Gov. Ron DeSantis Wednesday announced the state will purchase 20,000 acres spanning a 150-mile swath of Everglades between Fort Myers and Miami to ensure it is never used for oil drilling.
“This will permanently save the land from oil production,” DeSantis said during a news conference at Everglades Holiday Park near Fort Lauderdale.
Department of Environmental Protection (DEP) Secretary Noah Valenstein said the acquisition would be the state’s largest land purchase “in more than a decade.”
Valenstein said the state has 75 days to complete the acquisition, which will cost $16.56 million “if we’re able to secure it in a short period of time, reaching up to an option price of $18 million through the year.”
The money will come from several sources, including DEP’s Florida Forever funds, other state agencies and local governments, such as the South Florida Water Management District (SoftMud).
All 20,000 acres are held by Kanter Real Estate LLC, owned by Miami real estate developer Joseph Kanter, who originally proposed a “new town development” for the consolidated parcel, mostly in southwest Broward County.
In 2016, however, Kanter applied for a permit to drill an exploratory well 11,800 feet deep on the land to ascertain if oil could be extracted there. The DEP rejected the application.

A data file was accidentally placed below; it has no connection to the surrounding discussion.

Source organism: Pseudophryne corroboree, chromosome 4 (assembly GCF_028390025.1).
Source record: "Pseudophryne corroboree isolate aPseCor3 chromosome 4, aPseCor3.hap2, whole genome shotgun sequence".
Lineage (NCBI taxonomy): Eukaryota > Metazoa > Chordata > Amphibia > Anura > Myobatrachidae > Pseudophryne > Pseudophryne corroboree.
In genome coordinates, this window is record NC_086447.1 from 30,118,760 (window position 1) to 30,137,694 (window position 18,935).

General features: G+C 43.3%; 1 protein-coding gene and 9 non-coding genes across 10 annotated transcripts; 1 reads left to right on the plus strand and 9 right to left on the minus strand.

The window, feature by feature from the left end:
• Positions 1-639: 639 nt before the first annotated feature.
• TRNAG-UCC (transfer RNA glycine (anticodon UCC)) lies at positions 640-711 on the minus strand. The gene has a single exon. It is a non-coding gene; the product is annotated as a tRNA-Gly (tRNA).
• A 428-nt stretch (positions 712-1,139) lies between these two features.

If February 2019, a three-judge panel of the First District Court of Appeal ruled the DEP “improperly recast factual findings to reach a desired outcome” in upholding its rejection of Kanter’s permit – essentially opening the door for drilling.
DeSantis said the ruling forced the state to consider purchasing the land.
“This is guaranteeing the heart of the Everglades is under public ownership and secure for future generations,” he said, noting the land sustains more than 60 endangered species.
DeSantis said with the state funneling $2.5 billion into Everglades restoration and water quality as part of his four-year environmental plan, and the federal government committing billions more under the America’s Water Infrastructure Act of 2018, the money is well spent.
“My thing is, we’re putting all this effort in there. I don’t want some type of accident causing all these problems and then putting us backwards,” he said.
SoftMud Board Chair Chauncey Goss, who also attended Wednesday’s conference, praised the acquisition.
“This is a great day for Florida’s Everglades,” he said. “This is a really bold action to stop oil and gas drilling in one of the most pristine ecosystems in the world. This is an announcement that is going to be recognized nationally and internationally as an important step in restoring our Everglades.”
Environmental groups quickly endorsed the acquistion in statements.
“We applaud Gov. DeSantis for his swift action in protecting these lands,” Everglades Foundation CEO Eric Eikenberg said. “This is yet another demonstration of his commitment to restoring
America’s Everglades and ensuring we achieve more now for Florida’s environment.”
Kanter’s project is among at least five pending oil drilling permit applications in the Everglades or nearby, including Trend Exploration’s request to drill in the Caracara Prairie Preserve in Collier County.
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